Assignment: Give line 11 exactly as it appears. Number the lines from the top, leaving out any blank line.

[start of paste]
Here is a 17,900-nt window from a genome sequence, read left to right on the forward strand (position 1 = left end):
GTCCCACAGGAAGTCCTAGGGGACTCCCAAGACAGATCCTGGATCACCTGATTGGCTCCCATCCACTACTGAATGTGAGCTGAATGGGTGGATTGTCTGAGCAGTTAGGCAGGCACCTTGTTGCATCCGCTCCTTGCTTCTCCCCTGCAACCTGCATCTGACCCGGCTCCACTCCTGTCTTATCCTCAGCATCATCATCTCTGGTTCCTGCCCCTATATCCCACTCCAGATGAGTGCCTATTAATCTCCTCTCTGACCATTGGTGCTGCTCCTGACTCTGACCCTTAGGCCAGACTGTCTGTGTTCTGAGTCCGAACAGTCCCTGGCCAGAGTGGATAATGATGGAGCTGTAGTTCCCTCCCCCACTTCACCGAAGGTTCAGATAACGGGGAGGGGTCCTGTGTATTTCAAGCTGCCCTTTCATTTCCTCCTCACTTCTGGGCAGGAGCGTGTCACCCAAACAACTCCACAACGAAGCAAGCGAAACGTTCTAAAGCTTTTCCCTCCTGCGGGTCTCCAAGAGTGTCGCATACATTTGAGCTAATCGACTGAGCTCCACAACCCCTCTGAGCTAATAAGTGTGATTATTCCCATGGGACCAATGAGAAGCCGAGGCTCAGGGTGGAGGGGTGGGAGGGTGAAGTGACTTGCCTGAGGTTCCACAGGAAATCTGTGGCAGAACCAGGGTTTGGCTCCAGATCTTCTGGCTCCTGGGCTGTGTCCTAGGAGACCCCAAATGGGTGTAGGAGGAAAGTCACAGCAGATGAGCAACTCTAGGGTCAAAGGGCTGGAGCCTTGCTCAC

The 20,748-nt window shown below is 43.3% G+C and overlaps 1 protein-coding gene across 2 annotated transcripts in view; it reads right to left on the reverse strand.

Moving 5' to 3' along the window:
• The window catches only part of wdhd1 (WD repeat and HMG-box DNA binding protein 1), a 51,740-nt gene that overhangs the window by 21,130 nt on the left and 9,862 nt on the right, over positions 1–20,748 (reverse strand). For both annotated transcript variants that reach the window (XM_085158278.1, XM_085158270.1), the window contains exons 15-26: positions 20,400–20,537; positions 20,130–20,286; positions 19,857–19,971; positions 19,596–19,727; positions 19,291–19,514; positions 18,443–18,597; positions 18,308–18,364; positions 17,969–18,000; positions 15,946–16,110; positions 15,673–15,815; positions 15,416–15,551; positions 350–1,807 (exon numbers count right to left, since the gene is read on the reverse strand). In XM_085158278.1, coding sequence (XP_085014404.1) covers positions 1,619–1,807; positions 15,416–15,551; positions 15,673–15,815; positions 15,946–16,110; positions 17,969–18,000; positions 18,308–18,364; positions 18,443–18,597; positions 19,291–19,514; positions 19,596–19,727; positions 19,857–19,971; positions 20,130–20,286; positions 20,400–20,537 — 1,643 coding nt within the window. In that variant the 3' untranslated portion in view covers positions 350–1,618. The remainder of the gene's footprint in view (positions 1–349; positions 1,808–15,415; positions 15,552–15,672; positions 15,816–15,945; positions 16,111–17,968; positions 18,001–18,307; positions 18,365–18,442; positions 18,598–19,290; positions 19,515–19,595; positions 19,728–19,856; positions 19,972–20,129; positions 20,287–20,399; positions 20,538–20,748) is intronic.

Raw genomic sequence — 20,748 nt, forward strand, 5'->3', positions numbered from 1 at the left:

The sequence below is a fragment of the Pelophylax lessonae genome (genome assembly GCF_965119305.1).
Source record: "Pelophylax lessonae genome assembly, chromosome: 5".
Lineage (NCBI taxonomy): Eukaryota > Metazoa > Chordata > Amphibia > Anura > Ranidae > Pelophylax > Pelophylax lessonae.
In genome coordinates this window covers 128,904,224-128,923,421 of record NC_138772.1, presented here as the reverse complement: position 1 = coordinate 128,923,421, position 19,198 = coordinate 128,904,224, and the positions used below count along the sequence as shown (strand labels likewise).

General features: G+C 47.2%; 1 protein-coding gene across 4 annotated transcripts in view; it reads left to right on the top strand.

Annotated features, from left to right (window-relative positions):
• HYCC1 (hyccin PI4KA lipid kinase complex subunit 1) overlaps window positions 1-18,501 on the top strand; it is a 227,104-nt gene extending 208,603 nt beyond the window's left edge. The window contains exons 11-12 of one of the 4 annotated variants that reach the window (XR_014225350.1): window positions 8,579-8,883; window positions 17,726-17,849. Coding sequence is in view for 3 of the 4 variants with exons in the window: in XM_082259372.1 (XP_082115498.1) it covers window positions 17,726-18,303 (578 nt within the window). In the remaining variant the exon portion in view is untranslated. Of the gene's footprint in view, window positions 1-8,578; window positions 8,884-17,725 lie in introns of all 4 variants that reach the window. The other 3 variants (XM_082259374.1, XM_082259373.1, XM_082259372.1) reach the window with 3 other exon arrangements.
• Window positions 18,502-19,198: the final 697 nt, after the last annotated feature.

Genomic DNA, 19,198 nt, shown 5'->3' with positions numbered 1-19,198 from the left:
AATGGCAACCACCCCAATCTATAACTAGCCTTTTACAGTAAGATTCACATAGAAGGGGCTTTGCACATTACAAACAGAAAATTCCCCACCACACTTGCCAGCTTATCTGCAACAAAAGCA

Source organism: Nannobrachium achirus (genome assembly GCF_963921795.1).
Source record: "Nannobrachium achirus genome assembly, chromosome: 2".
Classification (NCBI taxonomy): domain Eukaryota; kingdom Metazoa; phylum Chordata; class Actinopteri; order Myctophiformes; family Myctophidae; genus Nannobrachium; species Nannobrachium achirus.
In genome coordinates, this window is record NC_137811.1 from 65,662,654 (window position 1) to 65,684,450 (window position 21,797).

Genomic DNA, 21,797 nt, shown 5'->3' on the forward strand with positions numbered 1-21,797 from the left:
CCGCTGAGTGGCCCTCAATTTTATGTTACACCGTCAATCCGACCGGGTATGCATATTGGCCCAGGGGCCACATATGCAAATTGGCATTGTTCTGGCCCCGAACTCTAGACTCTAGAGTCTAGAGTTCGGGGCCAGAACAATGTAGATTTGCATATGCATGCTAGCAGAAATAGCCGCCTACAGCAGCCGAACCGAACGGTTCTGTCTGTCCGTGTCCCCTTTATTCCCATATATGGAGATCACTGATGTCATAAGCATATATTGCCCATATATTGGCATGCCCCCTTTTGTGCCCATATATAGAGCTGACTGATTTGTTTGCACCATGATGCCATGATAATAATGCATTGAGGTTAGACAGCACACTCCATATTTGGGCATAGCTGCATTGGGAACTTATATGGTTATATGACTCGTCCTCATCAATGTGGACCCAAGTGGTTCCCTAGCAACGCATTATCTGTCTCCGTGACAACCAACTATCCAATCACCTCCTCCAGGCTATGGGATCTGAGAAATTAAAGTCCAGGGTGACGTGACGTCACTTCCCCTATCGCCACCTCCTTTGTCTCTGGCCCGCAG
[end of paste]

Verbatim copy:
General features: G+C 47.2%; 1 protein-coding gene across 4 annotated transcripts in view; it reads left to right on the top strand.